Kaepernick vs. the NFL – Part 3

The collusion complaint by Colin Kaepernick against the NFL is slowly shifting into a higher gear, as persons of interest are deposed by Kaepernick’s lawyers.
Yesterday, Bob McNair, the owner of the Houston Texans, gave a deposition in the case in Houston. An interesting aspect of the process was that Colin Kaepernick himself chose to attend the deposition (which he has a right to do). But even more interestingly, Kaepernick chose to work out in a local football facility. He was videoed throwing footballs and participating in a gym workout.
All of this is clearly a carefully calibrated series of actions designed to drive home the message that Colin Kaepernick is not retired, still wants to play in the NFL, and is working to stay fit and sharp for when an opportunity arises. The case, from the viewpoint of Kaepernick and his advisers, is now as much a PR exercise as a legal exercise.
The odds are still stacked against a ruling of collusion; Kaepernick has to prove that multiple owners acted in collaboration to deny him employment, which is a high bar to clear. Unless attorney Mark Geragos and his team can find a “smoking gun” – an item of compelling evidence that teams were collaborating to not sign Kaepernick, the case may fail in the court of arbitration.
However, if the case drags on into the Summer, it risks still being in progress at the start of next season. If, in the meantime, more damaging titbits emerge in the depositions about the racist nature of owner comments, and their seeming willingness to kow-tow to President Trump, from a PR perspective, this will not be good for the NFL. It will cement the image of the NFL as being dominated by owners who are racially tone-deaf and willing sycophants for an unpopular President.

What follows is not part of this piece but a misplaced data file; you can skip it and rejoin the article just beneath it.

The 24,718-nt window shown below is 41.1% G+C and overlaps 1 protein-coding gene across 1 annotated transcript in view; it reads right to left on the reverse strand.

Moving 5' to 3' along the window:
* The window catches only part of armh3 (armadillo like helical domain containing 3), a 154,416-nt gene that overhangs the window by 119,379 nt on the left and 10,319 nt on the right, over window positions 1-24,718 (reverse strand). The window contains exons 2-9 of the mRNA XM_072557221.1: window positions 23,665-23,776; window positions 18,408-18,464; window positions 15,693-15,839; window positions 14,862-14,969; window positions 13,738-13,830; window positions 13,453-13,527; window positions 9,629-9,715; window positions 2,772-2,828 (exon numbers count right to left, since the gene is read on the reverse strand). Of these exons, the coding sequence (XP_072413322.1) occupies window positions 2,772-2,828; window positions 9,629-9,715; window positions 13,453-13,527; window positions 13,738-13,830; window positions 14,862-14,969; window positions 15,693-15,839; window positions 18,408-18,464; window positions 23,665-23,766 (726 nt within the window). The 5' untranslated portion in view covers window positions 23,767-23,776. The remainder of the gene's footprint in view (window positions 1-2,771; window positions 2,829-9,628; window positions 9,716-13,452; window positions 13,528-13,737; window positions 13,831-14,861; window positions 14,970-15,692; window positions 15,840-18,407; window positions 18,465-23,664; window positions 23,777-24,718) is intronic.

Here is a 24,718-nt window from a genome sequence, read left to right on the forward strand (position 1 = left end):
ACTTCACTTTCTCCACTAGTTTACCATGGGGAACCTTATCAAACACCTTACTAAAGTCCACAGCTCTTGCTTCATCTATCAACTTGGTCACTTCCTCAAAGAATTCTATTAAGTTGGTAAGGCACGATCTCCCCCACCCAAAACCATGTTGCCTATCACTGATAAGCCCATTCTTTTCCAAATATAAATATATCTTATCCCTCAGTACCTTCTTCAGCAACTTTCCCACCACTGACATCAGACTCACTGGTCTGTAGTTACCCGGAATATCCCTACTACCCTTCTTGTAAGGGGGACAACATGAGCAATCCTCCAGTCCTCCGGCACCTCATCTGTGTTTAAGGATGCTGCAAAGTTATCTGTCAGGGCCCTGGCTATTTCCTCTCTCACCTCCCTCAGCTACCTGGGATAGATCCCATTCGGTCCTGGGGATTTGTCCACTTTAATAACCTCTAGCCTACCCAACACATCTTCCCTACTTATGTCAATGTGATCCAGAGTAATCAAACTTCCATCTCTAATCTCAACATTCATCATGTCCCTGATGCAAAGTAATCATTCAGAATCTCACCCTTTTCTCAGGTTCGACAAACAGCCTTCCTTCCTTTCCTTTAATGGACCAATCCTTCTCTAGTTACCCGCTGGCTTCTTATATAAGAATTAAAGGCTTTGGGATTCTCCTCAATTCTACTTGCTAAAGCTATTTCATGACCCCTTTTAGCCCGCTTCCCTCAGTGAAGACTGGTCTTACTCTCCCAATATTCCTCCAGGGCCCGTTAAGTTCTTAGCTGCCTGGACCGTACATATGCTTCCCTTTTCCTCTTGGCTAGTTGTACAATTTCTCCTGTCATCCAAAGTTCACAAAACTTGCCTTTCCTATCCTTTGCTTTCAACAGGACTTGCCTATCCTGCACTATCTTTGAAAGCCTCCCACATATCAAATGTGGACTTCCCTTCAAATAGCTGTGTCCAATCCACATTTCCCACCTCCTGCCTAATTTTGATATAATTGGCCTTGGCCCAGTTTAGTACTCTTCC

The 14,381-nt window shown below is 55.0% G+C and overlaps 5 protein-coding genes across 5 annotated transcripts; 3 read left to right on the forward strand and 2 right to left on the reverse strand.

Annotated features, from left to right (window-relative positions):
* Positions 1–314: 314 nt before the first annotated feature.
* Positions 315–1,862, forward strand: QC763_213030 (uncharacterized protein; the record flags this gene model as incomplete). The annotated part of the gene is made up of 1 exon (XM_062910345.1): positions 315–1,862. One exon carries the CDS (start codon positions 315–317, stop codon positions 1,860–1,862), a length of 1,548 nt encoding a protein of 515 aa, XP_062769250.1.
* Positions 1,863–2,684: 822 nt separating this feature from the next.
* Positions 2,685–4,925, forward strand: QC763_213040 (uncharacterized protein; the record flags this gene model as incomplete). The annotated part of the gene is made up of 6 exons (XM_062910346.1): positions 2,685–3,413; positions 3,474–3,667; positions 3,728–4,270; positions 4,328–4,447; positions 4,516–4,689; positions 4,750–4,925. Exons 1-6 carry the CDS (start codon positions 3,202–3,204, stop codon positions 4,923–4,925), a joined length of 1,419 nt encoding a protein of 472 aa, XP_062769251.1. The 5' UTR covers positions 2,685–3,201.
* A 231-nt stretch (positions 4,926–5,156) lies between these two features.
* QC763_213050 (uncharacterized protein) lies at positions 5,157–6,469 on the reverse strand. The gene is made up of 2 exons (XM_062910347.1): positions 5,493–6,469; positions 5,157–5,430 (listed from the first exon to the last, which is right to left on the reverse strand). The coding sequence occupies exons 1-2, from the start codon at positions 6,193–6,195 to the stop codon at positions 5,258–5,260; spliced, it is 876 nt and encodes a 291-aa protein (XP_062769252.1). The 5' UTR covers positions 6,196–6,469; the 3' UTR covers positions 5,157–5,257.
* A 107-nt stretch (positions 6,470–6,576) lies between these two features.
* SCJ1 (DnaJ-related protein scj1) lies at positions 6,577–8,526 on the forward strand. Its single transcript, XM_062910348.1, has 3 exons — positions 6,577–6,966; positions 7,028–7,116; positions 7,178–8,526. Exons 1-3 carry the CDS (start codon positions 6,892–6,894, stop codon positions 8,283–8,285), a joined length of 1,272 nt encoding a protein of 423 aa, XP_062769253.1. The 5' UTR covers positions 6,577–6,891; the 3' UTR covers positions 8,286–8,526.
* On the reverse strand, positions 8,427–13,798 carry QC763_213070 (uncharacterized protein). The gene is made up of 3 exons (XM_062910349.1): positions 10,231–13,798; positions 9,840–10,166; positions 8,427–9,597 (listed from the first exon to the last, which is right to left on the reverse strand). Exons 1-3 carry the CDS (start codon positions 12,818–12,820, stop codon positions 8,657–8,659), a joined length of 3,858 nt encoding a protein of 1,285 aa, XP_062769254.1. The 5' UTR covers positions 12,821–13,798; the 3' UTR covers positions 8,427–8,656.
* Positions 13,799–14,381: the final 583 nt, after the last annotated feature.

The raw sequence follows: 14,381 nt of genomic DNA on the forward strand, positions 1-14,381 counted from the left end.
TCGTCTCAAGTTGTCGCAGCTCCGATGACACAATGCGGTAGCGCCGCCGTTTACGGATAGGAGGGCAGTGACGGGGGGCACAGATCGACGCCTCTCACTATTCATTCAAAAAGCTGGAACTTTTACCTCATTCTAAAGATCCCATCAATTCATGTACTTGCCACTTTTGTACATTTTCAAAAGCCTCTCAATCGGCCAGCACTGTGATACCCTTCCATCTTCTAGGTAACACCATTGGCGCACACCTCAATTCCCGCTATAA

The level of the PR damage may also depend on whether Trump finds himself in progressively deeper troubles himself. The deeper the troubles of the President, the more gullible the Trump-supporting owners will look.
I expect that the collusion case will be a detail topic of conversation at the next NFL owners meeting. I suspect that Roger Goodell will probably be advising the owners in private that they need to seriously think about settling the case before the formal hearing. It will cost the NFL upwards of $75m to do this, but the PR damage may start to exceed that if the case drags on, and more damaging revelations emerge.
As to who pays for the settlement, that is an interesting topic in itself. Teams who clearly were not in the market for a quarterback may resent having to push money across the table as part of a collective settlement effort. They may argue that they should not have to pony up for part of the settlement to assist other teams and owners that should have been a lot more subtle in their private actions and public comments.
The NFL is a strange organization…well, it is, a lot of the time, not an organization at all. It is more like 32 destroyers sailing in close formation, with a commissioner who works for the owners, which makes him only a titular leader.

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